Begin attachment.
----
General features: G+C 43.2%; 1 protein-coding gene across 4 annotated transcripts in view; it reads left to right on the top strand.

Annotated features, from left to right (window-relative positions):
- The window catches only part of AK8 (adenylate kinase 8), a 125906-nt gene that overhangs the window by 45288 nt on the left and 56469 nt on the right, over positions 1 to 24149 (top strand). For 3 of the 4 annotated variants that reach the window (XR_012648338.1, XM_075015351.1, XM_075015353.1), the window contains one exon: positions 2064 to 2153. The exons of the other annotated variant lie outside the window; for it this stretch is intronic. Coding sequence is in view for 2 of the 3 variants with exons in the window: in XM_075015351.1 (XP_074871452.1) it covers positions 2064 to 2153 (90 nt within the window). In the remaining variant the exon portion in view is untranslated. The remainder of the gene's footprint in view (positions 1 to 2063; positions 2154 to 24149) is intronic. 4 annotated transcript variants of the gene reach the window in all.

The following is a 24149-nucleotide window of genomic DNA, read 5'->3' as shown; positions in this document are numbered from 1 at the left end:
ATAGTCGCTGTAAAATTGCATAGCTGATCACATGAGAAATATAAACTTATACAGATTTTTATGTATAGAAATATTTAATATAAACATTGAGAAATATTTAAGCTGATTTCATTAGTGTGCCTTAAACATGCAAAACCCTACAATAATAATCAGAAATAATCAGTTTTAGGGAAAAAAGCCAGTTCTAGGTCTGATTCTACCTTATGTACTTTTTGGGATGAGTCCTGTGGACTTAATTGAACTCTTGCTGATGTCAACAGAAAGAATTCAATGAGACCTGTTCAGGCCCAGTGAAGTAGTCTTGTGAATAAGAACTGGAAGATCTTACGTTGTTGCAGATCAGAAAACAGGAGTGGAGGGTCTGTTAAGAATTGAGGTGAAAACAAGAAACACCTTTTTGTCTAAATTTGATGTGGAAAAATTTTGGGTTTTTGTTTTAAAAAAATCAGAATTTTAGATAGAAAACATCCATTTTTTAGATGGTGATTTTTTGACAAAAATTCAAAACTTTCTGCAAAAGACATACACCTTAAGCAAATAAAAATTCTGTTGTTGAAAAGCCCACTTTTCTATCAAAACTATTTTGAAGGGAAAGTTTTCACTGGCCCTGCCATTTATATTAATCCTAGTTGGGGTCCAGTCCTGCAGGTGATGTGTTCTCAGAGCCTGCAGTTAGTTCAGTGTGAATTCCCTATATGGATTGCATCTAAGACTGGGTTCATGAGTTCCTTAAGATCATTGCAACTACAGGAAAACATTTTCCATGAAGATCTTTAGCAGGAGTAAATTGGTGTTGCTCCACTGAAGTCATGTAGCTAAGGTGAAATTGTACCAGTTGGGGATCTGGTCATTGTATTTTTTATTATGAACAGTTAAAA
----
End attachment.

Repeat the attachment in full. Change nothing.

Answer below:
General features: G+C 43.2%; 1 protein-coding gene across 4 annotated transcripts in view; it reads left to right on the top strand.

Annotated features, from left to right (window-relative positions):
- The window catches only part of AK8 (adenylate kinase 8), a 125906-nt gene that overhangs the window by 45288 nt on the left and 56469 nt on the right, over positions 1 to 24149 (top strand). For 3 of the 4 annotated variants that reach the window (XR_012648338.1, XM_075015351.1, XM_075015353.1), the window contains one exon: positions 2064 to 2153. The exons of the other annotated variant lie outside the window; for it this stretch is intronic. Coding sequence is in view for 2 of the 3 variants with exons in the window: in XM_075015351.1 (XP_074871452.1) it covers positions 2064 to 2153 (90 nt within the window). In the remaining variant the exon portion in view is untranslated. The remainder of the gene's footprint in view (positions 1 to 2063; positions 2154 to 24149) is intronic. 4 annotated transcript variants of the gene reach the window in all.

The following is a 24149-nucleotide window of genomic DNA, read 5'->3' as shown; positions in this document are numbered from 1 at the left end:
ATAGTCGCTGTAAAATTGCATAGCTGATCACATGAGAAATATAAACTTATACAGATTTTTATGTATAGAAATATTTAATATAAACATTGAGAAATATTTAAGCTGATTTCATTAGTGTGCCTTAAACATGCAAAACCCTACAATAATAATCAGAAATAATCAGTTTTAGGGAAAAAAGCCAGTTCTAGGTCTGATTCTACCTTATGTACTTTTTGGGATGAGTCCTGTGGACTTAATTGAACTCTTGCTGATGTCAACAGAAAGAATTCAATGAGACCTGTTCAGGCCCAGTGAAGTAGTCTTGTGAATAAGAACTGGAAGATCTTACGTTGTTGCAGATCAGAAAACAGGAGTGGAGGGTCTGTTAAGAATTGAGGTGAAAACAAGAAACACCTTTTTGTCTAAATTTGATGTGGAAAAATTTTGGGTTTTTGTTTTAAAAAAATCAGAATTTTAGATAGAAAACATCCATTTTTTAGATGGTGATTTTTTGACAAAAATTCAAAACTTTCTGCAAAAGACATACACCTTAAGCAAATAAAAATTCTGTTGTTGAAAAGCCCACTTTTCTATCAAAACTATTTTGAAGGGAAAGTTTTCACTGGCCCTGCCATTTATATTAATCCTAGTTGGGGTCCAGTCCTGCAGGTGATGTGTTCTCAGAGCCTGCAGTTAGTTCAGTGTGAATTCCCTATATGGATTGCATCTAAGACTGGGTTCATGAGTTCCTTAAGATCATTGCAACTACAGGAAAACATTTTCCATGAAGATCTTTAGCAGGAGTAAATTGGTGTTGCTCCACTGAAGTCATGTAGCTAAGGTGAAATTGTACCAGTTGGGGATCTGGTCATTGTATTTTTTATTATGAACAGTTAAAA